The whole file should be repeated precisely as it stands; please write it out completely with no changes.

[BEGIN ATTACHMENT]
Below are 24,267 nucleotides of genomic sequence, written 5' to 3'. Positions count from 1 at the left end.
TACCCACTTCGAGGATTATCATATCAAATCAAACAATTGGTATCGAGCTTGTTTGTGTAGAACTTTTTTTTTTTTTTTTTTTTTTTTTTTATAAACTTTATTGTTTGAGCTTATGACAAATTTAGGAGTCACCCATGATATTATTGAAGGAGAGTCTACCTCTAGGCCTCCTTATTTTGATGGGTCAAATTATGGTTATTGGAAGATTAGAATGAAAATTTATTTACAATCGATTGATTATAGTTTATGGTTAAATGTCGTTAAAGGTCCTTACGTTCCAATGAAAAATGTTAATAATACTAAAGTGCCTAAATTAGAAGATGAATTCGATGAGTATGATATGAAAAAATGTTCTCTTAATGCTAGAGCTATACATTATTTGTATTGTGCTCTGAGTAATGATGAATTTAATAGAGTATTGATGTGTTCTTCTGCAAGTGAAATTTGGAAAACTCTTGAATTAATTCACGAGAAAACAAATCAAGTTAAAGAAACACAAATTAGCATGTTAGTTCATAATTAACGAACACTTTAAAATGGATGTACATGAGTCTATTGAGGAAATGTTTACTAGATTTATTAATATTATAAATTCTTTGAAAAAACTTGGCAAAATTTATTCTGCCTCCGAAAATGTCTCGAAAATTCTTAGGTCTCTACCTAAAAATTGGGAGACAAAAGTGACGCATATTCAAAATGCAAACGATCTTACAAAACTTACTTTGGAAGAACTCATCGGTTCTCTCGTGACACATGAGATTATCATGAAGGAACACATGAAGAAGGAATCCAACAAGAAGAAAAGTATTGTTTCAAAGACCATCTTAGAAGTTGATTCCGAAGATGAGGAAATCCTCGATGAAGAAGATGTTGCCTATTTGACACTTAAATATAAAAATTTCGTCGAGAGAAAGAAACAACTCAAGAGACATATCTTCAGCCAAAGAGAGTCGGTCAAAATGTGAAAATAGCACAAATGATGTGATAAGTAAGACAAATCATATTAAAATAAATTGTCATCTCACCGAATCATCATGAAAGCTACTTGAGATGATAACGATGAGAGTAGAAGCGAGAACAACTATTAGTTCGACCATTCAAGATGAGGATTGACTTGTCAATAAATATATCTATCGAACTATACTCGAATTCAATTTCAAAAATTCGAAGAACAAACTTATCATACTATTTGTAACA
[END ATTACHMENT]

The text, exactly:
Below are 24,267 nucleotides of genomic sequence, written 5' to 3'. Positions count from 1 at the left end.
TACCCACTTCGAGGATTATCATATCAAATCAAACAATTGGTATCGAGCTTGTTTGTGTAGAACTTTTTTTTTTTTTTTTTTTTTTTTTTTATAAACTTTATTGTTTGAGCTTATGACAAATTTAGGAGTCACCCATGATATTATTGAAGGAGAGTCTACCTCTAGGCCTCCTTATTTTGATGGGTCAAATTATGGTTATTGGAAGATTAGAATGAAAATTTATTTACAATCGATTGATTATAGTTTATGGTTAAATGTCGTTAAAGGTCCTTACGTTCCAATGAAAAATGTTAATAATACTAAAGTGCCTAAATTAGAAGATGAATTCGATGAGTATGATATGAAAAAATGTTCTCTTAATGCTAGAGCTATACATTATTTGTATTGTGCTCTGAGTAATGATGAATTTAATAGAGTATTGATGTGTTCTTCTGCAAGTGAAATTTGGAAAACTCTTGAATTAATTCACGAGAAAACAAATCAAGTTAAAGAAACACAAATTAGCATGTTAGTTCATAATTAACGAACACTTTAAAATGGATGTACATGAGTCTATTGAGGAAATGTTTACTAGATTTATTAATATTATAAATTCTTTGAAAAAACTTGGCAAAATTTATTCTGCCTCCGAAAATGTCTCGAAAATTCTTAGGTCTCTACCTAAAAATTGGGAGACAAAAGTGACGCATATTCAAAATGCAAACGATCTTACAAAACTTACTTTGGAAGAACTCATCGGTTCTCTCGTGACACATGAGATTATCATGAAGGAACACATGAAGAAGGAATCCAACAAGAAGAAAAGTATTGTTTCAAAGACCATCTTAGAAGTTGATTCCGAAGATGAGGAAATCCTCGATGAAGAAGATGTTGCCTATTTGACACTTAAATATAAAAATTTCGTCGAGAGAAAGAAACAACTCAAGAGACATATCTTCAGCCAAAGAGAGTCGGTCAAAATGTGAAAATAGCACAAATGATGTGATAAGTAAGACAAATCATATTAAAATAAATTGTCATCTCACCGAATCATCATGAAAGCTACTTGAGATGATAACGATGAGAGTAGAAGCGAGAACAACTATTAGTTCGACCATTCAAGATGAGGATTGACTTGTCAATAAATATATCTATCGAACTATACTCGAATTCAATTTCAAAAATTCGAAGAACAAACTTATCATACTATTTGTAACA